The Science Behind Foam Rolling

Nov 29, 2013

You've seen them:

The people lying in the middle of the floor at one of our clubs, rolling around on a tube of styrofoam.

It can look at little strange, but they are actually using a technique called self-myofascial release. The term “myofascial” refers to the soft tissue of the body, specifically the muscles and web of connective-tissue throughout, surrounding, and connecting the muscle groups.

A DIY Massage

Self-myofascial release is a type of therapy you can do for yourself to treat skeletal muscle immobility and pain. If you've ever had deep tissue massage, it’s a bit like that.  Only you're using your body weight and the foam roller to create the pressure instead of the therapist's hands and body.

How do foam rollers treat immobility and pain?

Your muscle fibers have special feedback structures that alert the nervous system and create a reflexive response in the muscle. One is the muscle spindle which lies parallel to the muscle fibers and responds to increasing tension by stimulating the muscles to contract.

This prevents overstretching and injury. Another, called the golgi tendon organ (GTO), is actually in the connective tissue (fascia) particularly the musculotendinous region (between the muscle bundle and the tendon) which responds to increasing tension by stimulating the muscle to relax. This also protects you from injury by making you drop an extremely heavy weight.

Physical health and fitness goals vary among individuals, depending on one's lifestyle and choice of activities. One person's goal may be to be able to compete at a high level in a particular sport; for another, a goal may be to be able to carry children and groceries, or to work in the garden, or jog for weight loss.

Generally the goal of exercise, fitness, and/or physical health is, among other things, ease of movement, the absence of pain, and the ability to move and perform tasks without unnecessary compensatory movement. Compensatory movement is an alteration in the way one moves, usually as a result of tension, weakness, and/or pain, and often resulting in more tension, pain and compensations.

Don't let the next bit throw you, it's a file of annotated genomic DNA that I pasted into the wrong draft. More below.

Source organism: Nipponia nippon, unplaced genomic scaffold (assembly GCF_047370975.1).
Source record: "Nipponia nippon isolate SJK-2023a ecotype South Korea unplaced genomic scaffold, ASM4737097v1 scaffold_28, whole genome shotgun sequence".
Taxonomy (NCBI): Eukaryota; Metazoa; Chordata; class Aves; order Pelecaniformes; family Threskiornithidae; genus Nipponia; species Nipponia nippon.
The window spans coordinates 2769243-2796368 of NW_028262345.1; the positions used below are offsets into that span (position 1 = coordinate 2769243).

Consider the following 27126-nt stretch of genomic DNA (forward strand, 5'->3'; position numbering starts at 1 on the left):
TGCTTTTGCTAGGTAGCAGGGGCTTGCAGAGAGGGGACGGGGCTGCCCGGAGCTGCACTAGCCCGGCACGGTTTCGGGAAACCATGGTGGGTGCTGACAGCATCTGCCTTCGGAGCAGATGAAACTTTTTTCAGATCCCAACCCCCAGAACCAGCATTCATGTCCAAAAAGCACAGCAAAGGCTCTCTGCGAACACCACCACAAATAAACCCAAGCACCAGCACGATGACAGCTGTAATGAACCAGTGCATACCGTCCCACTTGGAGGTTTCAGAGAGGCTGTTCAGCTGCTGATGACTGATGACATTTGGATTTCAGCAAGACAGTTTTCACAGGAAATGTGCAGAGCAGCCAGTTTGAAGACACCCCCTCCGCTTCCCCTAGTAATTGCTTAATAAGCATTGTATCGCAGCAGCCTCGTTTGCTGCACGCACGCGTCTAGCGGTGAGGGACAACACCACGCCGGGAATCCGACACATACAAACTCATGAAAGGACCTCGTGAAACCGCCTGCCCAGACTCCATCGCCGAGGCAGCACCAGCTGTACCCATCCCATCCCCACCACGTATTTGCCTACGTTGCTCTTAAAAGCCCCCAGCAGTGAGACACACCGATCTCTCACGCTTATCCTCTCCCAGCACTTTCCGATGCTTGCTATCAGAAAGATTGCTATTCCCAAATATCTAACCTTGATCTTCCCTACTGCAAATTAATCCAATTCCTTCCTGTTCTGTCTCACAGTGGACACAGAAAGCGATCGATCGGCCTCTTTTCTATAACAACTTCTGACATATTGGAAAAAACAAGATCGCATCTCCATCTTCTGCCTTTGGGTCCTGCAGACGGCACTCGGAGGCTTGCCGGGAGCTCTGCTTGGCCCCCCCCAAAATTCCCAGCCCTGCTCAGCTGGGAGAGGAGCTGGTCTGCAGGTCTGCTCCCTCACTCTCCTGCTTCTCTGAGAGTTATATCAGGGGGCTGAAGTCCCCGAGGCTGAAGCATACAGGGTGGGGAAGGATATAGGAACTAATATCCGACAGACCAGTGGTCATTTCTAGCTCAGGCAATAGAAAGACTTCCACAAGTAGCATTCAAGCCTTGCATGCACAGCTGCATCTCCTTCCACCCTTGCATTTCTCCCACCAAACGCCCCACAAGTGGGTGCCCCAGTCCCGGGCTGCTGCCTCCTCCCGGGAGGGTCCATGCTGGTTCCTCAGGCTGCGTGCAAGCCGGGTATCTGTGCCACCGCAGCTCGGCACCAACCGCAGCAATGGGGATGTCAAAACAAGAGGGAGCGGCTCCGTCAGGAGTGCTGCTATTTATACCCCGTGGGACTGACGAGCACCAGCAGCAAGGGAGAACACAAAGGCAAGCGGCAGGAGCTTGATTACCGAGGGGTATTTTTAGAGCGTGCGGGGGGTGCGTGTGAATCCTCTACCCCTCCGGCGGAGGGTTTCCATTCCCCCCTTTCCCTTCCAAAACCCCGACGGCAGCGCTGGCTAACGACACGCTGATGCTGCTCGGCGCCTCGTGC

This is known as the “cumulative injury cycle”:

  • An injury results in inflammation and muscle spasm (or tightening around a weak area to protect it)
  • Which leads to adhesions (scar tissue that tends to be sticky rather than slippery and impede movement)
  • Which leads to alterations in movement (compensations) and to muscular imbalances which can lead to more injury, and so on…

The “knots” or tender spots you find when you foam roll may be either the muscle spasm or the adhesion mentioned above. Foam rolling activates the GTO, resulting in release of muscular tension. It also "stirs" the connective tissue, or fascia, making it more fluid and mobile.

Wait, what?

OK, here's the really cool part. As mentioned at the beginning of this article, there is connective tissue running through, around, and connecting muscle groups, known as fascia. It is a fascinating but under-appreciated part of the body. In classical anatomy, the tendency was to emphasize the muscles and their discreteness, that is, we identified individual muscles and distinct muscle groups.

For example, we know that the calf is made up primarily of three muscles: the lateral and medial gastrocnemius, and the soleus. Taking into account the fascia, however, we see that through the connective tissue structures, these are connected to the foot below and the upper leg as well as the back and even into the head.

You may be thinking, "Well of course they are, that’s how we move." Yes, the muscles act directly on the surrounding structures of the body, but what is under-appreciated is how connected they really are! Your foot is, in reality, directly connected to your head!

The implication of this is that an injury in one part of the body can affect another, quite distant part.

Fascia also has some interesting properties: it is plastic and elastic. That is, it can change states; and it acts to provide a continuous inward pulling tensional network. Fascia is gel-like when it is not moving, but becomes more fluid when "stirred." So we have this “net”-work of tissue that has this property of being both strong and supple, that runs through and around all of the bones, muscles and organs of the body, and that distributes tension evenly throughout, keeping us literally “pulled together.”

Because movement yields more mobility, and elasticity provides for equal distribution of stress or tension, stimulating the golgi tendon organs to release bound muscles creates movement, leading to more fluidity in the surrounding structures and redistributing this relaxed tension, creating a more functionally balanced structure throughout the body.

Stay tuned for more about fascia in future posts. There's so much more to tell!

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